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U.S. Public Interest Research Group

MAY 16, 2006
2:43 PM

CONTACT:  U.S. Public Interest Research Group
Alicia Supernavage
Liz Hitchcock
(202) 546-9707

U.S. PIRG Releases Annual Scorecard, Grades Congress On Public Interest Issues

WASHINGTON - May 16 - One hundred sixty six (166) members of the U.S. House or Senate voted for the public interest more than 80 percent of the time between February 9, 2005 and February 1, 2006, with 42 members scoring 100 percent according to the annual Congressional Scorecard on major public interest issues released today by the U.S. Public Interest Research Group (U.S. PIRG).

Two hundred eight (208) members of the House or Senate had scores of 10 percent or below, with 105 members scoring 0 percent on major public interest issues. U.S. PIRG and the state PIRGs will distribute the individualized scorecards to households across the country this summer as part of a door-to-door campaign to work with Congress to reduce global warming pollution from power plants, cars, and other sources

“At the behest of special interests, the 109th Congress has voted to give tax breaks to big oil companies, nuclear power and coal, voted to weaken consumer protections, failed to cut global warming pollution, failed to increase automobile fuel economy, and failed to make polluters pay for toxic waste cleanups,” said U.S. PIRG Legislative Director Anna Aurilio. “These scorecards are an important tool to educate the public about the voting records of their elected officials and to help citizens hold those officials accountable.”

In addition to tracking such diverse public interest votes as protecting the Arctic Refuge from drilling; reducing global warming pollution; protecting consumer bankruptcy rights; and increasing access to affordable higher education, the scorecards also list information about campaign contributions, biographical data, past U.S. PIRG scores, and telephone numbers for citizens to contact their elected officials.

“We applaud the 166 members who scored 80 percent or more for consistently voting in the public interest,” said Anna Aurilio. “We are particularly disappointed in the 208 members who consistently voted to put special interests before public health and safety and scored 10 percent or below.”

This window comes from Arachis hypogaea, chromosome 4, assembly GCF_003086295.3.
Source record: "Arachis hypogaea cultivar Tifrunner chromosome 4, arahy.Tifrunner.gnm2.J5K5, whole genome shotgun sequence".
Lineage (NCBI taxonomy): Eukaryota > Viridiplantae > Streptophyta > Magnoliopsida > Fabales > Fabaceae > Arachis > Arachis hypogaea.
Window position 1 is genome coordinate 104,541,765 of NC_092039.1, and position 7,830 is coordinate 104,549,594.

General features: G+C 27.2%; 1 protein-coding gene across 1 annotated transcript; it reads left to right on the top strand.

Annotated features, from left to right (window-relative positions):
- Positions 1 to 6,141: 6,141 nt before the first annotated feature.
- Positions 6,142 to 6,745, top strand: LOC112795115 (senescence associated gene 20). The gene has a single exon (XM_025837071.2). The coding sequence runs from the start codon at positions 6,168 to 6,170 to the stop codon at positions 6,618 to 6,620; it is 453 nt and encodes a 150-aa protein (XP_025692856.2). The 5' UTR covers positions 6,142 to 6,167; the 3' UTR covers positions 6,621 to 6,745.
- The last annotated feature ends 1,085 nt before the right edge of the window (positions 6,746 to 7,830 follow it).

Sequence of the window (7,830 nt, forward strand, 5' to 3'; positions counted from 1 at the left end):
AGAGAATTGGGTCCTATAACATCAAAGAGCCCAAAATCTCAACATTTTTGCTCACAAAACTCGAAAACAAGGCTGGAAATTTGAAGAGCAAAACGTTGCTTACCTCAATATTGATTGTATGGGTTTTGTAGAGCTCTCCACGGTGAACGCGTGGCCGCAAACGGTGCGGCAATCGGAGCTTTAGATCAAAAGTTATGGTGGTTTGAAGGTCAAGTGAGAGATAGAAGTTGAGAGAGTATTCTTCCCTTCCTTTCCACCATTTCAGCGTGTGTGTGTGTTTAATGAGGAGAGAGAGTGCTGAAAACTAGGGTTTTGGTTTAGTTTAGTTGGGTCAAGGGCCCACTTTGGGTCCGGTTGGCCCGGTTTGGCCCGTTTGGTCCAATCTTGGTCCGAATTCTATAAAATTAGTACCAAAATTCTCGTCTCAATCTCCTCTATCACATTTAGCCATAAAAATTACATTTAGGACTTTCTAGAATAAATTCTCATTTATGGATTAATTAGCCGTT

Members who received 100% on the PIRG scorecard were:

Sen. Ted Kennedy (MA)
Sen. Lautenberg (NJ)
Sen. Sarbanes (MD)
Rep. Tammy Baldwin (WI-2)
Rep. Xavier Becerra (CA-31)
Rep. Tim Bishop (NY-1)
Rep. Lois Capps (CA-23)
Rep. Susan Davis (CA-53)
Rep. Peter DeFazio (OR-4)
Rep. Diane DeGette (CO-1)
Rep. DeLauro (CT-3)
Rep. Barney Frank (MA-4)
Rep. Raul Grijalva (AZ-7)
Rep. Maurice Hinchey (NY-22)
Rep. Rush Holt (NJ-12)
Rep. Jay Inslee (WA-1)
Rep. Jesse Jackson (IL-2)
Rep. Dennis Kucinich (OH-10)
Rep. James Langevin (RI-2)
Rep. Nita Lowey (NY-18)
Rep. Stephen Lynch (MA-9)
Rep. Carolyn Maloney (NY-14)
Rep. Edward Markey (MA-7)
Rep. Jim McDermott (WA-7)
Rep. James McGovern (MA-3)
Rep. Michael McNulty (NY-21)
Rep. Marty Meehan (MA-5)
Rep. George Miller (CA-7)
Rep. Jerrold Nadler (NY-8)
Rep. David Obey (WI-7)
Rep. Nancy Pelosi (CA-8)
Rep. Linda Sanchez (CA-39)
Rep. Bernard Sanders (VT)
Rep. Adam Schiff (CA-29)
Rep. Brad Sherman (CA-27)
Rep. John Tierney (MA-6)
Rep. Chris Van Hollen (MD-8)
Rep. Debbie Wasserman Schultz (FL-20)
Rep. Henry Waxman (CA-30)
Rep. Anthony Weiner (NY-9)
Rep. Robert Wexler (FL-19)

“With a few bright spots like the rejection of drilling in the Arctic National Wildlife Refuge, the 109th Congress is continuing the anti-public interest history of recent years,” continued Aurilio. “The Senate voted to give polluting industries such as big oil and nuclear power tax breaks; the House rejected efforts to strengthen consumer protections from electric company price gouging; and the House and Senate have failed to decrease our dependence on foreign oil by increasing the fuel economy of vehicles.”

“We urge members of Congress to strengthen our environmental laws – clean up polluting power plants, preserve our last wild forests, and defend Superfund and America’s other environmental protections,” concluded Aurilio.


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